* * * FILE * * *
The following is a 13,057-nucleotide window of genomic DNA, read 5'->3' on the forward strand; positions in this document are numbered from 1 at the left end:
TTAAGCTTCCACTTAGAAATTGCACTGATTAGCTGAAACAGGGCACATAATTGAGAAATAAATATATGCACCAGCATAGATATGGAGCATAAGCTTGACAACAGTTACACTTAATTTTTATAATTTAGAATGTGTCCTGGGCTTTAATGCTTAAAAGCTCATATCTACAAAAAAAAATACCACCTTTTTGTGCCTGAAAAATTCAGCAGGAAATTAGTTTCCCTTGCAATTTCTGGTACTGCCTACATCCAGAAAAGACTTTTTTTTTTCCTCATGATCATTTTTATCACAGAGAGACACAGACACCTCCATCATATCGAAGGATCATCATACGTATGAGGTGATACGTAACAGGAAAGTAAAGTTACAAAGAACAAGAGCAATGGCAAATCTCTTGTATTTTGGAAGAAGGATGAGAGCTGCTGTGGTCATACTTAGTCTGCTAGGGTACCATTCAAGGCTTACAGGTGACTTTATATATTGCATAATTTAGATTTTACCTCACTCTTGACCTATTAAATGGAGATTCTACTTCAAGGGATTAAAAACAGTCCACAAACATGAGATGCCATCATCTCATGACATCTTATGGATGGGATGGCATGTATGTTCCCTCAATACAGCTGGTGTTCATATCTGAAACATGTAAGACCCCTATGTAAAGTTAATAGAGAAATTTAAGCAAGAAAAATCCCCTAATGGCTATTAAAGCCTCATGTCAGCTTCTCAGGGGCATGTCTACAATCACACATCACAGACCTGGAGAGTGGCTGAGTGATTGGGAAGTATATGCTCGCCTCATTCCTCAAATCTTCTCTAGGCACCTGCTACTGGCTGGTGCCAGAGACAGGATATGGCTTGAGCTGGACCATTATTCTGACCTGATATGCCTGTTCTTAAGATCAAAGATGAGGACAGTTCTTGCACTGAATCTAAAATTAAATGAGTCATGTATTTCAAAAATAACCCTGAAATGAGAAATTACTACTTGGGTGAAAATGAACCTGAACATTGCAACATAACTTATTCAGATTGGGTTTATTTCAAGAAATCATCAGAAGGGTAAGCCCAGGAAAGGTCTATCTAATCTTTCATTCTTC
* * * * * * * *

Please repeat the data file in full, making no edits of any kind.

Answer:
The following is a 13,057-nucleotide window of genomic DNA, read 5'->3' on the forward strand; positions in this document are numbered from 1 at the left end:
TTAAGCTTCCACTTAGAAATTGCACTGATTAGCTGAAACAGGGCACATAATTGAGAAATAAATATATGCACCAGCATAGATATGGAGCATAAGCTTGACAACAGTTACACTTAATTTTTATAATTTAGAATGTGTCCTGGGCTTTAATGCTTAAAAGCTCATATCTACAAAAAAAAATACCACCTTTTTGTGCCTGAAAAATTCAGCAGGAAATTAGTTTCCCTTGCAATTTCTGGTACTGCCTACATCCAGAAAAGACTTTTTTTTTTCCTCATGATCATTTTTATCACAGAGAGACACAGACACCTCCATCATATCGAAGGATCATCATACGTATGAGGTGATACGTAACAGGAAAGTAAAGTTACAAAGAACAAGAGCAATGGCAAATCTCTTGTATTTTGGAAGAAGGATGAGAGCTGCTGTGGTCATACTTAGTCTGCTAGGGTACCATTCAAGGCTTACAGGTGACTTTATATATTGCATAATTTAGATTTTACCTCACTCTTGACCTATTAAATGGAGATTCTACTTCAAGGGATTAAAAACAGTCCACAAACATGAGATGCCATCATCTCATGACATCTTATGGATGGGATGGCATGTATGTTCCCTCAATACAGCTGGTGTTCATATCTGAAACATGTAAGACCCCTATGTAAAGTTAATAGAGAAATTTAAGCAAGAAAAATCCCCTAATGGCTATTAAAGCCTCATGTCAGCTTCTCAGGGGCATGTCTACAATCACACATCACAGACCTGGAGAGTGGCTGAGTGATTGGGAAGTATATGCTCGCCTCATTCCTCAAATCTTCTCTAGGCACCTGCTACTGGCTGGTGCCAGAGACAGGATATGGCTTGAGCTGGACCATTATTCTGACCTGATATGCCTGTTCTTAAGATCAAAGATGAGGACAGTTCTTGCACTGAATCTAAAATTAAATGAGTCATGTATTTCAAAAATAACCCTGAAATGAGAAATTACTACTTGGGTGAAAATGAACCTGAACATTGCAACATAACTTATTCAGATTGGGTTTATTTCAAGAAATCATCAGAAGGGTAAGCCCAGGAAAGGTCTATCTAATCTTTCATTCTTC